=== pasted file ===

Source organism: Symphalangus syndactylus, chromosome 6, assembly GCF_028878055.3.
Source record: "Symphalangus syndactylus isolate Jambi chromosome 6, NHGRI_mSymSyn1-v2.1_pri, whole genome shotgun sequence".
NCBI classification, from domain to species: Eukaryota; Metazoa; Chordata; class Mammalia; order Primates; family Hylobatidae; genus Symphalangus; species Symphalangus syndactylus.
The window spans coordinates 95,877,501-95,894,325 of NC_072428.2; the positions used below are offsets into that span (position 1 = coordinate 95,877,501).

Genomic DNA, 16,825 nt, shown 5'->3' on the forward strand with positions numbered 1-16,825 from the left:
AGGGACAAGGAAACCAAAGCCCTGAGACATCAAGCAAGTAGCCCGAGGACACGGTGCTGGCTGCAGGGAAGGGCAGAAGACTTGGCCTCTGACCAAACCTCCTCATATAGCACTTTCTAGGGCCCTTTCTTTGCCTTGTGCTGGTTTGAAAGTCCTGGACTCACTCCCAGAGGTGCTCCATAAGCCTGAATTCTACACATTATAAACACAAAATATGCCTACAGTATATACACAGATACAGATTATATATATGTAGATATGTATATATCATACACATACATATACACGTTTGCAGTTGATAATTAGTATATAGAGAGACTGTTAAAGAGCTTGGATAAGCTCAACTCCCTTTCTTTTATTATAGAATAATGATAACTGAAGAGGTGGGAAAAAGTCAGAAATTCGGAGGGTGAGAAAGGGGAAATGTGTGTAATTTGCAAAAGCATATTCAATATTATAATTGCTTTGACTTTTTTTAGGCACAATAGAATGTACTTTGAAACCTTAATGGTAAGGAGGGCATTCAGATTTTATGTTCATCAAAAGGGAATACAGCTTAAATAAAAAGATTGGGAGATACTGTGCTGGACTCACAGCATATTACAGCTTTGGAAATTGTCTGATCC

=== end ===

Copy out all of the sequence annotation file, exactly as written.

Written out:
Source organism: Symphalangus syndactylus, chromosome 6, assembly GCF_028878055.3.
Source record: "Symphalangus syndactylus isolate Jambi chromosome 6, NHGRI_mSymSyn1-v2.1_pri, whole genome shotgun sequence".
NCBI classification, from domain to species: Eukaryota; Metazoa; Chordata; class Mammalia; order Primates; family Hylobatidae; genus Symphalangus; species Symphalangus syndactylus.
The window spans coordinates 95,877,501-95,894,325 of NC_072428.2; the positions used below are offsets into that span (position 1 = coordinate 95,877,501).

Genomic DNA, 16,825 nt, shown 5'->3' on the forward strand with positions numbered 1-16,825 from the left:
AGGGACAAGGAAACCAAAGCCCTGAGACATCAAGCAAGTAGCCCGAGGACACGGTGCTGGCTGCAGGGAAGGGCAGAAGACTTGGCCTCTGACCAAACCTCCTCATATAGCACTTTCTAGGGCCCTTTCTTTGCCTTGTGCTGGTTTGAAAGTCCTGGACTCACTCCCAGAGGTGCTCCATAAGCCTGAATTCTACACATTATAAACACAAAATATGCCTACAGTATATACACAGATACAGATTATATATATGTAGATATGTATATATCATACACATACATATACACGTTTGCAGTTGATAATTAGTATATAGAGAGACTGTTAAAGAGCTTGGATAAGCTCAACTCCCTTTCTTTTATTATAGAATAATGATAACTGAAGAGGTGGGAAAAAGTCAGAAATTCGGAGGGTGAGAAAGGGGAAATGTGTGTAATTTGCAAAAGCATATTCAATATTATAATTGCTTTGACTTTTTTTAGGCACAATAGAATGTACTTTGAAACCTTAATGGTAAGGAGGGCATTCAGATTTTATGTTCATCAAAAGGGAATACAGCTTAAATAAAAAGATTGGGAGATACTGTGCTGGACTCACAGCATATTACAGCTTTGGAAATTGTCTGATCC